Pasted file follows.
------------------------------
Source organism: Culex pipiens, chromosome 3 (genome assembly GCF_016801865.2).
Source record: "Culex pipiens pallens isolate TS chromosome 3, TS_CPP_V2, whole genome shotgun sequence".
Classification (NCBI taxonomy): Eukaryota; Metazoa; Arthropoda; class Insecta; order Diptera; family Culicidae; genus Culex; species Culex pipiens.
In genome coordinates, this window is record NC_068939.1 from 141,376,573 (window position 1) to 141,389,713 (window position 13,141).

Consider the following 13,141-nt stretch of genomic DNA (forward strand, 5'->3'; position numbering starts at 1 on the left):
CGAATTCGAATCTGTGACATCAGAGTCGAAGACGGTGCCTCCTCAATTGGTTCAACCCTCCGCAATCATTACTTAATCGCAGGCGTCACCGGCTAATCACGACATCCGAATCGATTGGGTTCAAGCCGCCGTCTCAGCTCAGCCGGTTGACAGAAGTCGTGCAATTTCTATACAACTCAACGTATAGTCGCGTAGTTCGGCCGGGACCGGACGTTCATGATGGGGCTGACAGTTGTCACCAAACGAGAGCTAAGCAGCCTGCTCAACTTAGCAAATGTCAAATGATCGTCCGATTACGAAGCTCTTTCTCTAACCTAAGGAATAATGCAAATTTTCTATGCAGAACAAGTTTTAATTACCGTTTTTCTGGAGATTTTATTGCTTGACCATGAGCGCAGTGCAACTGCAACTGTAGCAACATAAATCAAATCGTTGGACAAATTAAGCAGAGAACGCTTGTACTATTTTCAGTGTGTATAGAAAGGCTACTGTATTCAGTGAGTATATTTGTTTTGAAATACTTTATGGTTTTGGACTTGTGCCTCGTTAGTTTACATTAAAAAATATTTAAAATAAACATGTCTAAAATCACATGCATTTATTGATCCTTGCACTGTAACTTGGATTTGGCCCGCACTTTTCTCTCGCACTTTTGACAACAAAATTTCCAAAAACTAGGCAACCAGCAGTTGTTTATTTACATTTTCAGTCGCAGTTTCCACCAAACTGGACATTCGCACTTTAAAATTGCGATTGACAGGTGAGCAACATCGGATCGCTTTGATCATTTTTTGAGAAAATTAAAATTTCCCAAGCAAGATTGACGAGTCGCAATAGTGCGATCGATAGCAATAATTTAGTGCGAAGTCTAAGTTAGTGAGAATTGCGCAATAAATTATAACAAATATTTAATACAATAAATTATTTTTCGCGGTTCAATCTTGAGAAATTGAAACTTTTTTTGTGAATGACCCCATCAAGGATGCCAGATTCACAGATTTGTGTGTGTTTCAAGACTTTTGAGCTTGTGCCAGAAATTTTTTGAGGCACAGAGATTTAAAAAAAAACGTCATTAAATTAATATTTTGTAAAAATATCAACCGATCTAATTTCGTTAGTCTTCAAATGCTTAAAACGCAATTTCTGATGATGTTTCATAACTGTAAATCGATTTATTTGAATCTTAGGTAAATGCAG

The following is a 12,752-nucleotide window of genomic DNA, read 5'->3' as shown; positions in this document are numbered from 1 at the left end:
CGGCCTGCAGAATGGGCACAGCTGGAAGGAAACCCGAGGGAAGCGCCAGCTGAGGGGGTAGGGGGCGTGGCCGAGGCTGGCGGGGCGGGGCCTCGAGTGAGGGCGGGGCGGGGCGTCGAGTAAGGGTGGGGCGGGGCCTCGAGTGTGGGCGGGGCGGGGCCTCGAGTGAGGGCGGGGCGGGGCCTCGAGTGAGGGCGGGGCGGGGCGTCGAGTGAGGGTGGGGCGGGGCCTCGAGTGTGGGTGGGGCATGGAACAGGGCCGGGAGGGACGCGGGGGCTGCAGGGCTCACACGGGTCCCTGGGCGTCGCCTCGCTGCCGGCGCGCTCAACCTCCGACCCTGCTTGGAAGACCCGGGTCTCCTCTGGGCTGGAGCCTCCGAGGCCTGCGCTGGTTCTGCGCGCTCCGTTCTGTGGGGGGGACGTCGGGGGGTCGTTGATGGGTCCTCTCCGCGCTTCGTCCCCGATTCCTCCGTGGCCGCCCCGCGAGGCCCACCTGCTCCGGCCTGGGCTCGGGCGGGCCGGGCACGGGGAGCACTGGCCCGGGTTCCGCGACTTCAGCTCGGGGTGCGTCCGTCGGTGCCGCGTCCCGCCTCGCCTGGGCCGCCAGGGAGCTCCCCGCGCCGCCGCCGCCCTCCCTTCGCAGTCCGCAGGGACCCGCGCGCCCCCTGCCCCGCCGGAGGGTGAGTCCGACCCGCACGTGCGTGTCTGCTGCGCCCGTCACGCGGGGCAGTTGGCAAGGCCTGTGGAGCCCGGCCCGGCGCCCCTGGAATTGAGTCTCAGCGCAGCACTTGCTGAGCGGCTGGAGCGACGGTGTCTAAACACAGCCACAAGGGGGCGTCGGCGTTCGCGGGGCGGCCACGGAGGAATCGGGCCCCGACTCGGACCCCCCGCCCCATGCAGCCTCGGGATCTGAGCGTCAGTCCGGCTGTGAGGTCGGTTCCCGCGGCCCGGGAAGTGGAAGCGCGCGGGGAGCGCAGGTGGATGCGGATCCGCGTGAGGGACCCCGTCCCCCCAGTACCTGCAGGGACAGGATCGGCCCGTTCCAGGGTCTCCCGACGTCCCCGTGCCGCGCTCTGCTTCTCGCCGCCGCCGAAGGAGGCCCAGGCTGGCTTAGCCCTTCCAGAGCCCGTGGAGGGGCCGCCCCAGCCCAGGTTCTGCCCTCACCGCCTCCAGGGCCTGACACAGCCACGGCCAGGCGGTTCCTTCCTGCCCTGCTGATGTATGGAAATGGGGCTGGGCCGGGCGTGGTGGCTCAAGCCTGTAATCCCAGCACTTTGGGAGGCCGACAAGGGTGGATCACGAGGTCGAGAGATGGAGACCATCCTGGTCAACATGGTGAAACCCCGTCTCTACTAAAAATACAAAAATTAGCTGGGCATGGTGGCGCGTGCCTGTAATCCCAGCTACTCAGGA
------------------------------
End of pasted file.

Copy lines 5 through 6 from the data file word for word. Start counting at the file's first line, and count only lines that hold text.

Consider the following 13,141-nt stretch of genomic DNA (forward strand, 5'->3'; position numbering starts at 1 on the left):
CGAATTCGAATCTGTGACATCAGAGTCGAAGACGGTGCCTCCTCAATTGGTTCAACCCTCCGCAATCATTACTTAATCGCAGGCGTCACCGGCTAATCACGACATCCGAATCGATTGGGTTCAAGCCGCCGTCTCAGCTCAGCCGGTTGACAGAAGTCGTGCAATTTCTATACAACTCAACGTATAGTCGCGTAGTTCGGCCGGGACCGGACGTTCATGATGGGGCTGACAGTTGTCACCAAACGAGAGCTAAGCAGCCTGCTCAACTTAGCAAATGTCAAATGATCGTCCGATTACGAAGCTCTTTCTCTAACCTAAGGAATAATGCAAATTTTCTATGCAGAACAAGTTTTAATTACCGTTTTTCTGGAGATTTTATTGCTTGACCATGAGCGCAGTGCAACTGCAACTGTAGCAACATAAATCAAATCGTTGGACAAATTAAGCAGAGAACGCTTGTACTATTTTCAGTGTGTATAGAAAGGCTACTGTATTCAGTGAGTATATTTGTTTTGAAATACTTTATGGTTTTGGACTTGTGCCTCGTTAGTTTACATTAAAAAATATTTAAAATAAACATGTCTAAAATCACATGCATTTATTGATCCTTGCACTGTAACTTGGATTTGGCCCGCACTTTTCTCTCGCACTTTTGACAACAAAATTTCCAAAAACTAGGCAACCAGCAGTTGTTTATTTACATTTTCAGTCGCAGTTTCCACCAAACTGGACATTCGCACTTTAAAATTGCGATTGACAGGTGAGCAACATCGGATCGCTTTGATCATTTTTTGAGAAAATTAAAATTTCCCAAGCAAGATTGACGAGTCGCAATAGTGCGATCGATAGCAATAATTTAGTGCGAAGTCTAAGTTAGTGAGAATTGCGCAATAAATTATAACAAATATTTAATACAATAAATTATTTTTCGCGGTTCAATCTTGAGAAATTGAAACTTTTTTTGTGAATGACCCCATCAAGGATGCCAGATTCACAGATTTGTGTGTGTTTCAAGACTTTTGAGCTTGTGCCAGAAATTTTTTGAGGCACAGAGATTTAAAAAAAAACGTCATTAAATTAATATTTTGTAAAAATATCAACCGATCTAATTTCGTTAGTCTTCAAATGCTTAAAACGCAATTTCTGATGATGTTTCATAACTGTAAATCGATTTATTTGAATCTTAGGTAAATGCAG